On December 7, The New York Times published a feature on a current JVC agency placement in Albuquerque.
Erin Alexander, current Jesuit Volunteer at her placement, Credit: Mark Holm for The New York Times–
They were homeless. But suddenly, as part of a novel attempt to deal with rising poverty and destitution here, they were city workers for the day.
Donning gloves and fluorescent vests, they raked a piece of messy ground by some railroad tracks on the edge of downtown, cleaning up residues of lives that may well have been their own: a soiled burgundy blanket, two Bibles soaked by melting snow, a trail of crushed cans of Hurricane High Gravity Malt Liquor.
For participants, the toil paid off decently: $9 an hour and a lunch of sandwiches, chips and granola bars, enjoyed in a park. For the city, it represented a policy shift toward compassion and utility.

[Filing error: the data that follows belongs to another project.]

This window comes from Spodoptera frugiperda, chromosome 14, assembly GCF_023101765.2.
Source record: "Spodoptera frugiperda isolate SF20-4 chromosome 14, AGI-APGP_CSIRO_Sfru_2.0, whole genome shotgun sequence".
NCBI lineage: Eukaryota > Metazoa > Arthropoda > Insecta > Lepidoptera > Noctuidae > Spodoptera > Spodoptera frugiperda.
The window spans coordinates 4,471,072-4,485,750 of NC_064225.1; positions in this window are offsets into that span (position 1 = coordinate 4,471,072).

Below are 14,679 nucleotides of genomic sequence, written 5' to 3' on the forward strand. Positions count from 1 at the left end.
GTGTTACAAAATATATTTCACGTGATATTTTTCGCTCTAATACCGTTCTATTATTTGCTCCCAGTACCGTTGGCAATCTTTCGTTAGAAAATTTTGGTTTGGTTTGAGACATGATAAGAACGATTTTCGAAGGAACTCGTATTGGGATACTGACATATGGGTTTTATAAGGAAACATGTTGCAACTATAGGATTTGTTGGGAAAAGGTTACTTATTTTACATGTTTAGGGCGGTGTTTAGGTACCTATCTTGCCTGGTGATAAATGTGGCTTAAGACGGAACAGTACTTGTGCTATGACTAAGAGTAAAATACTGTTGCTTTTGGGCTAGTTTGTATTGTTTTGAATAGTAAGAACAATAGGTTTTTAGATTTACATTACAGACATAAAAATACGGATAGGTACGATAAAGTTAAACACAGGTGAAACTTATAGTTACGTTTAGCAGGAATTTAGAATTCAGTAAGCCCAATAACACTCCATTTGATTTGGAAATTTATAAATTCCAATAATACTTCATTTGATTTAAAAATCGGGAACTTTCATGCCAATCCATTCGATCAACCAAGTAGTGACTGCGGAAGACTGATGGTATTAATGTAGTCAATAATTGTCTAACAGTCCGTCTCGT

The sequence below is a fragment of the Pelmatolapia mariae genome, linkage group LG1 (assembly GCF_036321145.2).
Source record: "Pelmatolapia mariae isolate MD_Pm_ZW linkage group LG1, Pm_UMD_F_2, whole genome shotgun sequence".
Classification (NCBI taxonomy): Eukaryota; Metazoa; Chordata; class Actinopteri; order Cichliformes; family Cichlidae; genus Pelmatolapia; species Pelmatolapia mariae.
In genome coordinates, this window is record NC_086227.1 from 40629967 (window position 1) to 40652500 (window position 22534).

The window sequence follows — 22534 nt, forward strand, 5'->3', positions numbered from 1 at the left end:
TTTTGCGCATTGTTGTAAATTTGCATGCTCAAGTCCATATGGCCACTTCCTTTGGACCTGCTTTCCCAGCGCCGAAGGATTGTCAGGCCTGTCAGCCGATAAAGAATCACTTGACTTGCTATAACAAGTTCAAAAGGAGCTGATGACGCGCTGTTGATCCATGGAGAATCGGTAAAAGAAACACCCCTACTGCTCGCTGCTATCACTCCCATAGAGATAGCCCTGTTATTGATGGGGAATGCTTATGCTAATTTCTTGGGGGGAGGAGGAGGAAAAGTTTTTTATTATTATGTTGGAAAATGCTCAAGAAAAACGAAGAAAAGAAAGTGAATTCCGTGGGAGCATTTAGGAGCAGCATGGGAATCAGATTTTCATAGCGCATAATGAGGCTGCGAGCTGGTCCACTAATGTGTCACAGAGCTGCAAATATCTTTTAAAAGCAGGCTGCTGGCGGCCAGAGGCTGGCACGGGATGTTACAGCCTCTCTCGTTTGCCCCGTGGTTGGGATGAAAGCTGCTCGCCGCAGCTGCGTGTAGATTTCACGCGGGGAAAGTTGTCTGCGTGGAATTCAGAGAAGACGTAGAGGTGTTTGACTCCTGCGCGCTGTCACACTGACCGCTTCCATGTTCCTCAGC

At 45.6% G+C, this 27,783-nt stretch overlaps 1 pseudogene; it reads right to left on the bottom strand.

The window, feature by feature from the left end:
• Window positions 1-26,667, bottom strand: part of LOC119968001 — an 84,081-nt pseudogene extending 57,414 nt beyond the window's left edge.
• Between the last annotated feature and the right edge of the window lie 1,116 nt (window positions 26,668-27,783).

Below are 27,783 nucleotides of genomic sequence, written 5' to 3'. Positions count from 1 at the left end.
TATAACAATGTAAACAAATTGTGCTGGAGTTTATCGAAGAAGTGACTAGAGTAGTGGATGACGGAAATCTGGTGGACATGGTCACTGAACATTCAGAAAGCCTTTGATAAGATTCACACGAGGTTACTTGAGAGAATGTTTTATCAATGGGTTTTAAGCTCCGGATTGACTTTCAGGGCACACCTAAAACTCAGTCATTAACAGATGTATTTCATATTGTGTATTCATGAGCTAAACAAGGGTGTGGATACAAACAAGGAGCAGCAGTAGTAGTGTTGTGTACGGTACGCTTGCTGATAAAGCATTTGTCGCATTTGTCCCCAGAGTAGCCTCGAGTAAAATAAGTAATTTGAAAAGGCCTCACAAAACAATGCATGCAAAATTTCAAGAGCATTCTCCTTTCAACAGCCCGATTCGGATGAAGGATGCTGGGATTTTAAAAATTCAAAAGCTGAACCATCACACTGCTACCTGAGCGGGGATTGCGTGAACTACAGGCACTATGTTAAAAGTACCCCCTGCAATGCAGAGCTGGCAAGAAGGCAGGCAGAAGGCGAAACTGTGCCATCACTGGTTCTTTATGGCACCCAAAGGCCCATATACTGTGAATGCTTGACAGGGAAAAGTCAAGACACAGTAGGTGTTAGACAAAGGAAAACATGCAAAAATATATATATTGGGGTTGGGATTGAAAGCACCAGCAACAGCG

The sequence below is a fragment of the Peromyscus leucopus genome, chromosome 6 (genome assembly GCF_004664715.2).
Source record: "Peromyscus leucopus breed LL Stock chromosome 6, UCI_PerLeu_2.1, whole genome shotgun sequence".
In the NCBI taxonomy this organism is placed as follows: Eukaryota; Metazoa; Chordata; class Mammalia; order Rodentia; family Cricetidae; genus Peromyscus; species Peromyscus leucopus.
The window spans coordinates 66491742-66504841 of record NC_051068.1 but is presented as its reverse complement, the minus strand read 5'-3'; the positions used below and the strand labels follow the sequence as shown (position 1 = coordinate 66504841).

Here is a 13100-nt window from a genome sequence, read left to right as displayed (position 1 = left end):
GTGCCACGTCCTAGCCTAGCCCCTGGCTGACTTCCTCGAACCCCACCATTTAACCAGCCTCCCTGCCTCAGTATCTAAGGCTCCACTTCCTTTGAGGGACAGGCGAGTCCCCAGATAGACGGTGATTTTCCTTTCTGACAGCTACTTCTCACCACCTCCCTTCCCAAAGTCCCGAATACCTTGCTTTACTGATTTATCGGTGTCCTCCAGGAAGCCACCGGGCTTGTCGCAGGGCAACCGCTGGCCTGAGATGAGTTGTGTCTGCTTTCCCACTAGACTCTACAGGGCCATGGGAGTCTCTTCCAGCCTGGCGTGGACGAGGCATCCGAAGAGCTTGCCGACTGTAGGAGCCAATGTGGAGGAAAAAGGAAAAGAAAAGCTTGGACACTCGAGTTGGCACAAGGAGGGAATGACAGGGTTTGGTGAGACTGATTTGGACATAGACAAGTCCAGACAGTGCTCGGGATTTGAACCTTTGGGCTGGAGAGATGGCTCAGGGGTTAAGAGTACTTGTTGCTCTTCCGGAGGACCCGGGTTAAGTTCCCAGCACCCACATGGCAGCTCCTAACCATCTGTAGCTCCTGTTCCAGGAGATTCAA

“It’s about the dignity of work, which is kind of a hard thing to put a metric on, or a matrix,” Mayor Richard J. Berry said. “If we can get your confidence up a little, get a few dollars in your pocket, get you stabilized to the point where you want to reach out for services, whether the mental health services or substance abuse services — that’s the upward spiral that I’m looking for.”
Joe Kromrey, current Jesuit Volunteer, re-settling populations experiencing homelessness through Credit: Mark Holm for The New York Times–
Read the full article at: Albuquerque, Revising Approach Toward the Homeless, Offers Them Jobs – New York Times 12/7/15 by Fernanda Santos